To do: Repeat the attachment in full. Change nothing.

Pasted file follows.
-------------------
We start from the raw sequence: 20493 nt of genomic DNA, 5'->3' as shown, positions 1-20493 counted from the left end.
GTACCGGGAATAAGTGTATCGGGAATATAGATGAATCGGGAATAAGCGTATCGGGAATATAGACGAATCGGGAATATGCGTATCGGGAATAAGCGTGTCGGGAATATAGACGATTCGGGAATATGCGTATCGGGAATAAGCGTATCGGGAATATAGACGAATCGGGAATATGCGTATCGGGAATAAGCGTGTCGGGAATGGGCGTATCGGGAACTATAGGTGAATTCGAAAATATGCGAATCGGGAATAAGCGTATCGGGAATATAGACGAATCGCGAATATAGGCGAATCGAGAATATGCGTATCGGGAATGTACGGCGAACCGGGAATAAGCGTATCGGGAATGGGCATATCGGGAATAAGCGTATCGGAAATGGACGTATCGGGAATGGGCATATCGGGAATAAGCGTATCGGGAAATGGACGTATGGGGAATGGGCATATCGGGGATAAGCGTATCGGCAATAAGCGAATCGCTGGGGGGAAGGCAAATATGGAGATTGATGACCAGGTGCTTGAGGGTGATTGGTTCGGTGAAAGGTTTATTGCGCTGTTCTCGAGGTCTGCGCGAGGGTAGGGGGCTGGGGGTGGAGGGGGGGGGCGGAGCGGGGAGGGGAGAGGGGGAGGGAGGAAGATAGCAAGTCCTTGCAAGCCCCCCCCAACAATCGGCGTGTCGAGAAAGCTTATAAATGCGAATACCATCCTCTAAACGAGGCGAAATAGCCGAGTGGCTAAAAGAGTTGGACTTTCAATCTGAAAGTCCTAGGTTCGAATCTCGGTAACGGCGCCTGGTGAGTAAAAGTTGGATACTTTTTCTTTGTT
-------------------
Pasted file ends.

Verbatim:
We start from the raw sequence: 20493 nt of genomic DNA, 5'->3' as shown, positions 1-20493 counted from the left end.
GTACCGGGAATAAGTGTATCGGGAATATAGATGAATCGGGAATAAGCGTATCGGGAATATAGACGAATCGGGAATATGCGTATCGGGAATAAGCGTGTCGGGAATATAGACGATTCGGGAATATGCGTATCGGGAATAAGCGTATCGGGAATATAGACGAATCGGGAATATGCGTATCGGGAATAAGCGTGTCGGGAATGGGCGTATCGGGAACTATAGGTGAATTCGAAAATATGCGAATCGGGAATAAGCGTATCGGGAATATAGACGAATCGCGAATATAGGCGAATCGAGAATATGCGTATCGGGAATGTACGGCGAACCGGGAATAAGCGTATCGGGAATGGGCATATCGGGAATAAGCGTATCGGAAATGGACGTATCGGGAATGGGCATATCGGGAATAAGCGTATCGGGAAATGGACGTATGGGGAATGGGCATATCGGGGATAAGCGTATCGGCAATAAGCGAATCGCTGGGGGGAAGGCAAATATGGAGATTGATGACCAGGTGCTTGAGGGTGATTGGTTCGGTGAAAGGTTTATTGCGCTGTTCTCGAGGTCTGCGCGAGGGTAGGGGGCTGGGGGTGGAGGGGGGGGGCGGAGCGGGGAGGGGAGAGGGGGAGGGAGGAAGATAGCAAGTCCTTGCAAGCCCCCCCCAACAATCGGCGTGTCGAGAAAGCTTATAAATGCGAATACCATCCTCTAAACGAGGCGAAATAGCCGAGTGGCTAAAAGAGTTGGACTTTCAATCTGAAAGTCCTAGGTTCGAATCTCGGTAACGGCGCCTGGTGAGTAAAAGTTGGATACTTTTTCTTTGTT